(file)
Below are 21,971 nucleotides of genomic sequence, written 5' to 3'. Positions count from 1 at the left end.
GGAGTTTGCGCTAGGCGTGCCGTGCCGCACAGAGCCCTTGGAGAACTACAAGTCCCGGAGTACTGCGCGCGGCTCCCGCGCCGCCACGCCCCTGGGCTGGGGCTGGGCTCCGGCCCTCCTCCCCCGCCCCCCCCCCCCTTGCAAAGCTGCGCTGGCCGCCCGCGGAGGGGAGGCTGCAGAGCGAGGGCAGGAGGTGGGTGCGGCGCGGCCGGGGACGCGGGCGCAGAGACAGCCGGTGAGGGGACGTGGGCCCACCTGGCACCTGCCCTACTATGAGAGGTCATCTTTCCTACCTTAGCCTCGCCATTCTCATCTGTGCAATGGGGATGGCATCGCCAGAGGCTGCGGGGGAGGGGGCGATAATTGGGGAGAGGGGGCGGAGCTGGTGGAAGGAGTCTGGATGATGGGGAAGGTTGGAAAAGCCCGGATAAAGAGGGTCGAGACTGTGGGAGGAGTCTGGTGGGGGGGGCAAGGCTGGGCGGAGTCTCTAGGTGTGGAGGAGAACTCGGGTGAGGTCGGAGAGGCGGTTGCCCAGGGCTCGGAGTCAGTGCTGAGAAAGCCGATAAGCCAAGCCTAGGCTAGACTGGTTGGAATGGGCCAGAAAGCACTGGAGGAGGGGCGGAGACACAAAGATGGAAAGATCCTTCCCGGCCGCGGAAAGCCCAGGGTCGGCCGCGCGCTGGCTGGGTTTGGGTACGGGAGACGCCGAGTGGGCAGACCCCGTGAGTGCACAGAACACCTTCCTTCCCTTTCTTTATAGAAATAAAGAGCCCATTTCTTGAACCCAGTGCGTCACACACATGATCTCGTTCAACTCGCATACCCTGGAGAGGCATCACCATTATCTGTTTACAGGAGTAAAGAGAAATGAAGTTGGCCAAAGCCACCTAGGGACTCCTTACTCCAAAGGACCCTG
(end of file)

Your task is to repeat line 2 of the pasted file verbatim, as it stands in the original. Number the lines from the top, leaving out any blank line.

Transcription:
GGAGTTTGCGCTAGGCGTGCCGTGCCGCACAGAGCCCTTGGAGAACTACAAGTCCCGGAGTACTGCGCGCGGCTCCCGCGCCGCCACGCCCCTGGGCTGGGGCTGGGCTCCGGCCCTCCTCCCCCGCCCCCCCCCCCCTTGCAAAGCTGCGCTGGCCGCCCGCGGAGGGGAGGCTGCAGAGCGAGGGCAGGAGGTGGGTGCGGCGCGGCCGGGGACGCGGGCGCAGAGACAGCCGGTGAGGGGACGTGGGCCCACCTGGCACCTGCCCTACTATGAGAGGTCATCTTTCCTACCTTAGCCTCGCCATTCTCATCTGTGCAATGGGGATGGCATCGCCAGAGGCTGCGGGGGAGGGGGCGATAATTGGGGAGAGGGGGCGGAGCTGGTGGAAGGAGTCTGGATGATGGGGAAGGTTGGAAAAGCCCGGATAAAGAGGGTCGAGACTGTGGGAGGAGTCTGGTGGGGGGGGCAAGGCTGGGCGGAGTCTCTAGGTGTGGAGGAGAACTCGGGTGAGGTCGGAGAGGCGGTTGCCCAGGGCTCGGAGTCAGTGCTGAGAAAGCCGATAAGCCAAGCCTAGGCTAGACTGGTTGGAATGGGCCAGAAAGCACTGGAGGAGGGGCGGAGACACAAAGATGGAAAGATCCTTCCCGGCCGCGGAAAGCCCAGGGTCGGCCGCGCGCTGGCTGGGTTTGGGTACGGGAGACGCCGAGTGGGCAGACCCCGTGAGTGCACAGAACACCTTCCTTCCCTTTCTTTATAGAAATAAAGAGCCCATTTCTTGAACCCAGTGCGTCACACACATGATCTCGTTCAACTCGCATACCCTGGAGAGGCATCACCATTATCTGTTTACAGGAGTAAAGAGAAATGAAGTTGGCCAAAGCCACCTAGGGACTCCTTACTCCAAAGGACCCTG